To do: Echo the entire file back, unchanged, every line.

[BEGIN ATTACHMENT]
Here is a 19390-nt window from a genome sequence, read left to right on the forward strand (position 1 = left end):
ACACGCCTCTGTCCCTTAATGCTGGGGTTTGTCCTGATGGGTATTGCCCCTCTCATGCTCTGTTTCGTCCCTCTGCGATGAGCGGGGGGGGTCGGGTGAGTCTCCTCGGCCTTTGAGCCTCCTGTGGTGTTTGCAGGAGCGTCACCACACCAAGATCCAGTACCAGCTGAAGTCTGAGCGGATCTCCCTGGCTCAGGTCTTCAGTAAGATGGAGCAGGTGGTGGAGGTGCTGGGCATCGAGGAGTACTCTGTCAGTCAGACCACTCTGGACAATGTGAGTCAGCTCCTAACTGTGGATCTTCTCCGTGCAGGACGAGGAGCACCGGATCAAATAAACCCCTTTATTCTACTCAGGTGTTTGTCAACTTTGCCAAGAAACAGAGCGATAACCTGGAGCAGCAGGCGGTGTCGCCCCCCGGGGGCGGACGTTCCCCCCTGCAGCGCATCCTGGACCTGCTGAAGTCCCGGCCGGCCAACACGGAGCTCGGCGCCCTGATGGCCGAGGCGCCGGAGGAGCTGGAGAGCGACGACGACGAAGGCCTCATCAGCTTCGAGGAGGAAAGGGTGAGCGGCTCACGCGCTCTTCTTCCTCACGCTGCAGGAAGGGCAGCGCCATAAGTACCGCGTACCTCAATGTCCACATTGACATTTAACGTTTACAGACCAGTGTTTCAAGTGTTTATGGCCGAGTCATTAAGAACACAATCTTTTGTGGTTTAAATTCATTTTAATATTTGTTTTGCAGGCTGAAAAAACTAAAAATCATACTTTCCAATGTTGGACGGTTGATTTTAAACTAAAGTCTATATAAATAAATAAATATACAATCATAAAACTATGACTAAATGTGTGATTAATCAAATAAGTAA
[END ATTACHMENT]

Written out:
Here is a 19390-nt window from a genome sequence, read left to right on the forward strand (position 1 = left end):
ACACGCCTCTGTCCCTTAATGCTGGGGTTTGTCCTGATGGGTATTGCCCCTCTCATGCTCTGTTTCGTCCCTCTGCGATGAGCGGGGGGGGTCGGGTGAGTCTCCTCGGCCTTTGAGCCTCCTGTGGTGTTTGCAGGAGCGTCACCACACCAAGATCCAGTACCAGCTGAAGTCTGAGCGGATCTCCCTGGCTCAGGTCTTCAGTAAGATGGAGCAGGTGGTGGAGGTGCTGGGCATCGAGGAGTACTCTGTCAGTCAGACCACTCTGGACAATGTGAGTCAGCTCCTAACTGTGGATCTTCTCCGTGCAGGACGAGGAGCACCGGATCAAATAAACCCCTTTATTCTACTCAGGTGTTTGTCAACTTTGCCAAGAAACAGAGCGATAACCTGGAGCAGCAGGCGGTGTCGCCCCCCGGGGGCGGACGTTCCCCCCTGCAGCGCATCCTGGACCTGCTGAAGTCCCGGCCGGCCAACACGGAGCTCGGCGCCCTGATGGCCGAGGCGCCGGAGGAGCTGGAGAGCGACGACGACGAAGGCCTCATCAGCTTCGAGGAGGAAAGGGTGAGCGGCTCACGCGCTCTTCTTCCTCACGCTGCAGGAAGGGCAGCGCCATAAGTACCGCGTACCTCAATGTCCACATTGACATTTAACGTTTACAGACCAGTGTTTCAAGTGTTTATGGCCGAGTCATTAAGAACACAATCTTTTGTGGTTTAAATTCATTTTAATATTTGTTTTGCAGGCTGAAAAAACTAAAAATCATACTTTCCAATGTTGGACGGTTGATTTTAAACTAAAGTCTATATAAATAAATAAATATACAATCATAAAACTATGACTAAATGTGTGATTAATCAAATAAGTAA